Sara Alehashemi, MD, MPH, recalls the first time she ever stepped foot on a badminton court. It was back in 2003, when she was a 24-year-old medical school student at Hormozgan University of Medical Sciences (HUMS) in Iran.
She was completing a rotation in orthopedic surgery and had been teamed up with another medical student who served as captain of the school’s badminton team.
“She was a year ahead of me so we never met before in any of our rotations,” says Dr. Alehashemi, a rheumatologist and research fellow at the National Institute of Allergies and Infectious Diseases (NIAID) in Bethesda, Md., who was also awarded ACR’s Distinguished Fellow Award in 2018. “She was impressed with my hand dexterity and invited me to train with her team for a couple of days.”
Since then, Dr. Alehashemi has been playing badminton—both for fun and in competition. She says the sport, which is as popular in the Middle East as tennis is in the West, is far more than a competitive outlet. For the past 14 years, it has helped her integrate with her local community, interact with people outside of science and, unlike her research job, offers immediate gratification every time she makes a kill shot or her team wins a game.
After graduating from HUMS in 2006, Dr. Alehashemi completed a surgical and medical internship in the U.K. at Weston Area NHS Trust from 2007 to 2008. Then she moved to the U.S., where she held a variety of positions over the next decade before assuming her current role in 2018: research assistant, Miami Cardiac and Vascular Institute; research assistant, Molecular Imaging Lab, University of Pennsylvania, Philadelphia; medical intern, Lincoln Hospital-Weill Cornell Medical College, NY; medical resident, Pennsylvania Hospital-Penn Medicine; research fellow, Molecular Imaging Lab, University of Pennsylvania, and rheumatology clinical fellow, National Institute of Arthritis and Musculoskeletal and Skin Diseases.
This past October, she also completed her Master of Public Health at Johns Hopkins University, Baltimore, specializing in epidemiology and data science.
No matter where she has lived, badminton has been a constant in her life. She now plays every three weeks with her five-member team that is named after the local gym—Columbia Gym—where she also trains three times a week after work with a personal trainer.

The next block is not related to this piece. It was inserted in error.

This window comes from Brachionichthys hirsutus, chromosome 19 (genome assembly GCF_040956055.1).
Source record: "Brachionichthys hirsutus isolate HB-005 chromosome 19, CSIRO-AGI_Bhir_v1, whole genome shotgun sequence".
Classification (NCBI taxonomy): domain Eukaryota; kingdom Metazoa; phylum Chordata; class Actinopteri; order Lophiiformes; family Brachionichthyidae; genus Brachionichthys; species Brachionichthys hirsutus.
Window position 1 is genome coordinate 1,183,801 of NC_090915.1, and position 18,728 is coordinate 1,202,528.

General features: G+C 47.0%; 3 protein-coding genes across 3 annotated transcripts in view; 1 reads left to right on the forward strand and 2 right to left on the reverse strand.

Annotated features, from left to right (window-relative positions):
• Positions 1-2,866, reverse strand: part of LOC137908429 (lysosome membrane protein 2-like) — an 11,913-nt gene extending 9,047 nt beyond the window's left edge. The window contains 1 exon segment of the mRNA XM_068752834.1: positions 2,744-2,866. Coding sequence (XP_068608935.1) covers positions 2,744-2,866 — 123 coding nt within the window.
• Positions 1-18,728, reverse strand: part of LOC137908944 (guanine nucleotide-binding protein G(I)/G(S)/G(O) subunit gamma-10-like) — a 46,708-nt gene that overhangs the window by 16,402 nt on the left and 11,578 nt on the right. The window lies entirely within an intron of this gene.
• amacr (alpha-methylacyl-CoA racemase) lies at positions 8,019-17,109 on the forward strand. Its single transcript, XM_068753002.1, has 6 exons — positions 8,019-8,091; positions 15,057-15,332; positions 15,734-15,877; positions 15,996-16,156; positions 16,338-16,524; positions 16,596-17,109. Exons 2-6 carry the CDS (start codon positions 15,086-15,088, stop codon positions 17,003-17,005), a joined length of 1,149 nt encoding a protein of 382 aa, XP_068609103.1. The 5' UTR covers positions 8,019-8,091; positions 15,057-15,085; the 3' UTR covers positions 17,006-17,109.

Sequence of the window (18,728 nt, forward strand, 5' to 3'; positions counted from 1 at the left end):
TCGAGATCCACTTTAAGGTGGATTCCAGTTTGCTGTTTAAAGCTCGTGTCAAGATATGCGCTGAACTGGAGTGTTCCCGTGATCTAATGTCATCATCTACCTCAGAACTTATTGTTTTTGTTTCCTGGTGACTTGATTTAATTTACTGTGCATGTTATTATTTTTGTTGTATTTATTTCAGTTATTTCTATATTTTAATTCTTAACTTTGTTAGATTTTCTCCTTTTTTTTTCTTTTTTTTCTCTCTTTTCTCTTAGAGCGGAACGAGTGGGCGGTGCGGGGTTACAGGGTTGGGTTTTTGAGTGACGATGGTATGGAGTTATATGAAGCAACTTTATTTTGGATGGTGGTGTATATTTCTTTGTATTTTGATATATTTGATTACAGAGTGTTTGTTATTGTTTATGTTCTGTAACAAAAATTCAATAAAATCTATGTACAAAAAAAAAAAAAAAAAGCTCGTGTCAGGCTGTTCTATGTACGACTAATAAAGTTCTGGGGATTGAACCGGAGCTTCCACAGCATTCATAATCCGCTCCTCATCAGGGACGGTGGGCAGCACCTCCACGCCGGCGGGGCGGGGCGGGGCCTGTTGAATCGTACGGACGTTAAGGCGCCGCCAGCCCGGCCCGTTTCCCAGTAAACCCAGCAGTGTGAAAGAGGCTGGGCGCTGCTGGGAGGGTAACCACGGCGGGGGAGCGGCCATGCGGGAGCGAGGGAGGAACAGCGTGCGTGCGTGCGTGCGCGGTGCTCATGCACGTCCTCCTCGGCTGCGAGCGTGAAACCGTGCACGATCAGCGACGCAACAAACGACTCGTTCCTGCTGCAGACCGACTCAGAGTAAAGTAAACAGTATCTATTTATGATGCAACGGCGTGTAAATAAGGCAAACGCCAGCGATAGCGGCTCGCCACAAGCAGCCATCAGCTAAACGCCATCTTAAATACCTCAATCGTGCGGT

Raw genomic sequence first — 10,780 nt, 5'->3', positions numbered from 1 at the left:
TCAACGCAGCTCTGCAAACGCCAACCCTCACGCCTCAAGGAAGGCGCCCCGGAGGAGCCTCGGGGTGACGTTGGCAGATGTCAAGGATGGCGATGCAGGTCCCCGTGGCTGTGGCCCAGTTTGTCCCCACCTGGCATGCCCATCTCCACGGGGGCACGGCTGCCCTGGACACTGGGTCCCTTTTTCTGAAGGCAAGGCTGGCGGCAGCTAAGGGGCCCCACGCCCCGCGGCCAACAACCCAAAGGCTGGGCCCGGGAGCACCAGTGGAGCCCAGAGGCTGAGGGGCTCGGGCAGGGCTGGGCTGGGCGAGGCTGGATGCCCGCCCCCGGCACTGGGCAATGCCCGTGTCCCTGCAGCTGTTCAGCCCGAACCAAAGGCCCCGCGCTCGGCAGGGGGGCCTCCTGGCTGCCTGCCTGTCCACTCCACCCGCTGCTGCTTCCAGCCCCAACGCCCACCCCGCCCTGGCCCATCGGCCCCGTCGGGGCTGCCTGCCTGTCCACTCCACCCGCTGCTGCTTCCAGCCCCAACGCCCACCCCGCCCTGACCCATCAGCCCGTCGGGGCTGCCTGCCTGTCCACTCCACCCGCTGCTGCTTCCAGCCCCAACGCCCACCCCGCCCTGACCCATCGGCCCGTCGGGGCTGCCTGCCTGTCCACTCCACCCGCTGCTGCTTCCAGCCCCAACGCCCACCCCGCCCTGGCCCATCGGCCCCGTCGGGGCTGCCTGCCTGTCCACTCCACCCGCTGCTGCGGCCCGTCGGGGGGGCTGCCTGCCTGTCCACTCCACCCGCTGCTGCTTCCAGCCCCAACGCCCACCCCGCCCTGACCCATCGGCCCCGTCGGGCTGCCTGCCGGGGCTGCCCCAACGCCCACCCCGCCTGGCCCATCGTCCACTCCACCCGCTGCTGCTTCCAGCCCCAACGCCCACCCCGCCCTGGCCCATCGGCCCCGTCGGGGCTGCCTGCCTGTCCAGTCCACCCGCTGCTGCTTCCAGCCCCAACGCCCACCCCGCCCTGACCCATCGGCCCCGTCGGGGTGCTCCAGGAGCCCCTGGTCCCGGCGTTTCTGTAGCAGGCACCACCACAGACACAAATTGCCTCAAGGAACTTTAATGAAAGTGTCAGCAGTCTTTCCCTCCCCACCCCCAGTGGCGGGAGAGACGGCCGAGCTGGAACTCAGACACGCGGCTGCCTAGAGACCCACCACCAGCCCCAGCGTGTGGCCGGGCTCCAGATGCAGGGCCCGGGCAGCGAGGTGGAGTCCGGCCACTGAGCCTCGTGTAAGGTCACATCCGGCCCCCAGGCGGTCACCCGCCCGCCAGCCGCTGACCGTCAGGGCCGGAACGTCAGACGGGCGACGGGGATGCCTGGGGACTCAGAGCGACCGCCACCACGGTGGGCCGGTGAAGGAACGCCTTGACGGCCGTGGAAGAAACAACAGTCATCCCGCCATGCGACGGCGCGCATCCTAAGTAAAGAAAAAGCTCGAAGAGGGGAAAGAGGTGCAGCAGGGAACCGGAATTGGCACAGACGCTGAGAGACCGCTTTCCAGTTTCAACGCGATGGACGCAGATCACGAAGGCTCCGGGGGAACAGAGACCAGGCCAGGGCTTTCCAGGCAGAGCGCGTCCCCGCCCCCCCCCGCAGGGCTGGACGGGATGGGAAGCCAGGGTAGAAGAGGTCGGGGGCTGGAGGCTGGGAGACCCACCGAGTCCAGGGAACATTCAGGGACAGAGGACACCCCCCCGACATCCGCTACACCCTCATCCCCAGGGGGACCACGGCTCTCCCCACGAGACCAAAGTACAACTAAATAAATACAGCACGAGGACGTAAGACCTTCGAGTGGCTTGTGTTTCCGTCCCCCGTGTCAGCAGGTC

During one recent training session, she developed a solution to a nagging problem involving data analysis she had been working on that morning. This wasn’t the first time something like this has happened.
“Right now, I’m working on an experiment involving epigenetics [biological mechanisms that switch genes on and off],” says Dr. Alehashemi. “I can scientifically prove that physical activity helps a wide variety of organs function well. Besides the musculoskeletal system, the nervous system and even immune system work better if you exercise regularly.”
‘I can scientifically prove that physical activity helps a wide variety of organs function well.’ —Sara Alehashemi, MD, MPH
Speed, Agility & Perseverance
Like tennis, badminton requires players to be responsive and quick on their feet. The difference between the two sports is that in badminton, the court is roughly one-quarter the size of a tennis court, the racquets are much lighter, and instead of balls, players hit shuttlecocks (also called shuttles or birdies), which are made from feathers embedded into a rounded cork base.
Perhaps the sport’s most difficult challenge is learning when to change your body speed. Dr. Alehashemi explains that smart opponents can figure out how you move, if you’re fast enough to hit the birdie from anywhere on the court and the degree of your eye-hand coordination.
“You can be a powerful player, smash the shuttle, but if your opponent hits the shuttle close to the net, you really need to have great foot movement,” she says.
While she was in medical school, Dr. Alehashemi’s team played in a national competition. Her most memorable athletic moment occurred in Tehran in 2004, on the third day of a national championship. It was winter, snowing and very cold. During the outdoor opening ceremony, the crowd was cheering, and Dr. Alehashemi and her team members were enjoying the moment. But by morning, she had developed a bad cold and fever.
“I really had to stick up for my team,” she recalls. “So I played my double match with my fever and another team member. Although we lost the championship, we won that game. I was pretty proud of that.”
Bigger World, Better Life
Over the years, Dr. Alehashemi says that badminton has taught her patience and persistence, which she applies in both her personal life and her job as a junior scientist.
“Whether I’m working, playing or training, I need to take things step by step and build on my abilities before moving naturally to the next step,” she says. “Otherwise, I’ll burn out, won’t be able to finish and risk injuring myself.”
Back in 2004, Dr. Alehashemi overworked a leg muscle while training and dislocated her right knee cap, which immediately swelled. Since then, that knee has been prone to similar injuries.
She believes that’s a small to price to pay for playing a sport that has added multiple dimensions to her life. Everywhere she has lived, she says badminton has helped her connect to the community and develop strong friendships with people representing all sorts of backgrounds, perspectives and lifestyles.
“Badminton helps me live better in my own world,” says Dr. Alehashemi.
Carol Patton is a freelance writer based in Las Vegas.